Another aspect of these laws to keep in mind is that special relativity has outmoded Newtonian laws. That is not to mean that they are useless. The laws are suitable for approximating the behavior of moving objects when their speeds are below that of light.

The Three Laws in Detail

The First Law

Newton’s first law states that the velocity of an object in motion shall remain constant if the net force is zero. In this case, force refers to the vector summation of all forces that are affecting that body. Velocity is a vector quantity since it shows the speed of the body as well as its direction of motion. This is to mean that constant velocity describes a constant direction and speed of the object.

To put it in terms of a mathematical formula, it becomes: ∑F = 0 ↔ dv/dt = 0. In the formula, v represents the velocity while t represents time taken. The formula only proves that an object that is motionless will remain that way unless affected by a force, and a body that is moving will not alter its velocity unless influenced by a force. This kind of motion is called uniform motion. A good way to demonstrate this is through the tablecloth experiment. Dishes placed on top of the tablecloth will remain as they are when the tablecloth is removed skilfully and fast. It is not a trick but Newton’s laws in action. A moving object’s natural tendency is to stay as it is. If someone wants to alter this tendency, then force must be applied on that object. This law also sets forth the reference frames for the other two laws.

The Second Law

A different way of stating the second law is the rate of change of the momentum of an object in direct relation to the amount of force that is applied. Also, this change of its momentum occurs in the same direction of the force applied.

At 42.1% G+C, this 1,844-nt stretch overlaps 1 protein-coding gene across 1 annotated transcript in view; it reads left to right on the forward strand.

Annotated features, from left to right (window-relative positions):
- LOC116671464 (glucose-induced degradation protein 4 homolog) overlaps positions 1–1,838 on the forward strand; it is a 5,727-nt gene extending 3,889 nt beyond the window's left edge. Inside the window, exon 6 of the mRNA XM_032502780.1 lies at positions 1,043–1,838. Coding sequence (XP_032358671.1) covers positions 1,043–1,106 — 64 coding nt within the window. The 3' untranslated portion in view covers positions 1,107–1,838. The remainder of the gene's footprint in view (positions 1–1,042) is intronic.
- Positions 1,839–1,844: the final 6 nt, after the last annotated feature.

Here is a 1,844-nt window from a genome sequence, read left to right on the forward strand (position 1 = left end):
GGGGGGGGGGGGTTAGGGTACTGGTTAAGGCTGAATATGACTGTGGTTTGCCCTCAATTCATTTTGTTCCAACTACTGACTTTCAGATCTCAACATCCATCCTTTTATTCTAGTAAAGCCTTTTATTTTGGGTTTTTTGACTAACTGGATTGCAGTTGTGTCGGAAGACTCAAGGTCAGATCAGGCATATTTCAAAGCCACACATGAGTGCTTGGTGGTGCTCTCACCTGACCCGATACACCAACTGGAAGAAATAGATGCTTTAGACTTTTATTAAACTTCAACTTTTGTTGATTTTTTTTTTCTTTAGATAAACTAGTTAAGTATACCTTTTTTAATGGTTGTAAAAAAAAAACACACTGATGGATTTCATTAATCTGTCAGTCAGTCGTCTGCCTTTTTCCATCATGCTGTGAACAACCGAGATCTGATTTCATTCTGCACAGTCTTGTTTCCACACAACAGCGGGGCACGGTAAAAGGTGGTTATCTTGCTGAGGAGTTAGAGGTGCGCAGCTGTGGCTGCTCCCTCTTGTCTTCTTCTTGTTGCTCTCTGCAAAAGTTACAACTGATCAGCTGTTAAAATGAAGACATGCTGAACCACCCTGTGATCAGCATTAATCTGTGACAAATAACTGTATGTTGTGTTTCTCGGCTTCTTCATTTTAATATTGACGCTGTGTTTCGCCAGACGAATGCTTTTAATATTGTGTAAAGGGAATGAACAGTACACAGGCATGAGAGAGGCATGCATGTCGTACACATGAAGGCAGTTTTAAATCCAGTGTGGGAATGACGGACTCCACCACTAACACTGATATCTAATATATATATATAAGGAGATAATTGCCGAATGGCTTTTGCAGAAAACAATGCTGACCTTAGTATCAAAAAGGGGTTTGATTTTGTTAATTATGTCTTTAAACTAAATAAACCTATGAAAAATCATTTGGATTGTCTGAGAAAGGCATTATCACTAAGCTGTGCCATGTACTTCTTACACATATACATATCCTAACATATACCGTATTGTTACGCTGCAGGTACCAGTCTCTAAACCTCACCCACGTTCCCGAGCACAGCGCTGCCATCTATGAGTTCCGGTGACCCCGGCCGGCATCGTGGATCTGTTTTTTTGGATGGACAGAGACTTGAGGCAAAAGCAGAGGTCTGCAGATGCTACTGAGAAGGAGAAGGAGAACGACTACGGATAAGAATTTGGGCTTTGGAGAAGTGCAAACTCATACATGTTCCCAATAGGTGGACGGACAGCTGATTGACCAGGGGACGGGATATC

Mathematically, it can be expressed as F = dp/dt = d (mv)/dt. The p is a product of mass (m) and velocity (v) whereas the t represents the time taken. The formula is one way of expressing this, however it is also possible to express it in terms of acceleration of the object. In the stating of the laws, it is assumed that mass is constant. Therefore, it’s not necessary to include it in the differentiation formula. Therefore, it becomes: F = m (dv/dt). Since velocity (v) divided by time (t) provides the acceleration, the formula now becomes F = m * a.

Mass gained or lost by the entity will also affect the momentum of the object which would not be a consequence of an outside force and a different equation becomes necessary. Also, at higher speeds, the calculation that the product of the object’s mass at rest and its speed is inaccurate.


Impulses (J) take place when a force (F) acts on an object over a time interval (Δt) as its mathematical expression is much closer to Newton’s wording of his second law. The concept of impulse is mostly utilised while analysing collisions. Mathematically it becomes: J = Δp = m* Δv.

For systems of variable mass, say a rocket that is combusting fuel, the second law cannot be applied because they are open. As such, making its mass a function of its time is incorrect.

Newton’s Third Law

The last law of motion states that all forces that exist amongst two bodies do so with equal magnitude and in opposing directions. For instance, if an object 1 exerts a force of magnitude F₁ on another body 2, then Newton’s third law states that object 2 shall exert a force of magnitude -F₁, such that F₁ = - F₁. The resulting total force equates to zero. That is, F₁ + (- F₁) = 0.

This law shows that all the forces generated are a direct consequence of interaction between different bodies. It also shows that a force cannot exist without its equal and opposite equivalent to cancel it out. The direction and magnitude of the force may be determined by one of the forces. For example, object 1 may be the one exerting force and so it is called the “action” force with the force from object 2 called the “reaction” force. These two names are why the third law is sometimes called the “action–reaction” law. However, at times it is impossible to ascertain which one of the two forces is the action and which one is the reaction. It is impossible for one force to exist without the other. A practical example of this is when someone is walking. They push against the earth, and the earth pushes back.